Rafale vendors yet to confirm technology transfer under offsets: CAG

DRDO was to receive assistance for developing LCA engine

Updated - November 28, 2021 01:13 pm IST

Published - September 23, 2020 10:36 pm IST - New Delhi

An Indian Air Force Rafale fighter jet flies over Leh on September 23, 2020.

An Indian Air Force Rafale fighter jet flies over Leh on September 23, 2020.

French aerospace major Dassault Aviation and European missile maker MBDA have till date “not confirmed” the transfer of technology for the indigenous development of engine for the Light Combat Aircraft (LCA) by the Defence Research and Development Organisation (DRDO), under the offset contract relating to the ₹60,000 crore deal for 36 Rafale fighter jets , the Comptroller and Auditor General (CAG) said in a report tabled in Parliament on September 23.

The report on offset clauses in defence deals observed that in October 2019, the Ministry of Defence (MoD) informed that the vendor had not yet been able to confirm their capability for doing the requisite upgradation. “Thus, it is not clear if this technology transfer will take place, and there is need for MoD/DRDO to identify and acquire the right technologies in order to comply with the directions of Defence Acquisition Council (DAC) given in September 2016,” the report said on the offsets in the Rafale deal.

Also read | Investigative reports by N. Ram on the Rafale deal

In September 2015, Dassault Aviation and MBDA initially proposed to discharge 30% of their offset obligation in the Rafale deal by offering high technology to the DRDO, and as per the contract, acquisition of technology by the DRDO is envisaged, subject to discussions between the vendor and the DRDO, the report said.

Six new technologies

In April 2016, the DRDO identified six new technologies to be obtained from the firms under the offset obligations, but the vendors “did not agree on transfer of five technologies as most of them were not within the vendor’s core competence”. The sixth proposal of the DRDO was to obtain technical assistance for the indigenous development of an engine (Kaveri) for the LCA, which also has not been confirmed so far.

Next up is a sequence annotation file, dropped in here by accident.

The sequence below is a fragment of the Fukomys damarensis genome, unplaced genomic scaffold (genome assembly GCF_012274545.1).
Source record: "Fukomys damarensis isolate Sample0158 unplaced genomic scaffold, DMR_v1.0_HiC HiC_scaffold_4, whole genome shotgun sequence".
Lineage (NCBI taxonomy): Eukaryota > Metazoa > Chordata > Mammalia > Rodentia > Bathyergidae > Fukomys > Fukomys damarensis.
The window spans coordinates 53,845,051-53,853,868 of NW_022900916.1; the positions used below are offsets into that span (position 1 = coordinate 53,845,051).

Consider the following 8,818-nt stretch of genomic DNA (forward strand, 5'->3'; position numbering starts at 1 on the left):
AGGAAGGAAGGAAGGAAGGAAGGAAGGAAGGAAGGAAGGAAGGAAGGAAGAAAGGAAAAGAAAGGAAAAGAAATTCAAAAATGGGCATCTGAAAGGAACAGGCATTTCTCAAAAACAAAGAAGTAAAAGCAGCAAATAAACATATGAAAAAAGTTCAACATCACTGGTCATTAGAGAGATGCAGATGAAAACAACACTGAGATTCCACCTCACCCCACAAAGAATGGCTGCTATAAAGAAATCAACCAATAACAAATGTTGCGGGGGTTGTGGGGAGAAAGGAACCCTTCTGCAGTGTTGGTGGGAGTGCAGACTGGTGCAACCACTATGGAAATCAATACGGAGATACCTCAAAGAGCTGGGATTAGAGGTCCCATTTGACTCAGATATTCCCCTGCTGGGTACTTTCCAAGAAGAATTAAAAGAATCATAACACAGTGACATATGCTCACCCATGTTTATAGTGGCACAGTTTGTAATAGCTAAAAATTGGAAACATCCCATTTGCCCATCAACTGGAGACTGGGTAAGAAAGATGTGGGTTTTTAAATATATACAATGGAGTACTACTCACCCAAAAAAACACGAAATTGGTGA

“In many cases, it was found that the foreign vendors made various offset commitments to qualify for the main supply contract but later, were not earnest about fulfilling these commitments,” the CAG observed, giving the Rafale deal as example.

Also read | Rafale deal: Offset contracts need to be studied, says N. Ram

To develop the Indian defence industry and bring in high technologies, the offset policy for defence deals was adopted in 2005 for all defence capital imports above ₹300 crore under which the foreign vendor is required to invest at least 30% of the value of the contract in India.

The Rafale deal signed in September 2016 has a 50% offset clause to be discharged by the four French partners — Dassault Aviation, MBDA, Safran and Thales. Dassault Aviation has set up a joint venture with Anil Ambani’s Reliance Defence — Dassault Reliance Aerospace Limited — in Nagpur to manufacture components for the former’s civil jets. The MoD informed the CAG that the offset obligations of the vendor are to start from September 23, 2019 and the first annual commitment would have to be completed by September 23, 2020.


Auditing the offset policy in defence deals, the CAG said that from 2005 till March 2018, 46 offset contracts were signed with foreign vendors, valued at ₹66,427 crore, of which, by December 2018, ₹19,223 crore worth of offsets should have been discharged by the vendors. “However, the offsets claimed to have been discharged by them was only ₹11,396 crore, which was only 59% of the commitment,” the report said.

Further, only 48%, or ₹5,457 crore, of these offset claims submitted by the vendors were accepted by the Ministry. “The rest were largely rejected as they were not compliant to the contractual conditions and the Defence Procurement Procedure,” the CAG said.

The remaining offset commitments of about ₹55,000 crore would be due to be completed by 2024 but the rate at which the foreign vendors have been fulfilling their offset commitments was about ₹1,300 crore per year. “Given this situation, fulfilling the commitment of ₹55,000 crore by the vendors in the next six years remains a major challenge,” the federal auditor stated.

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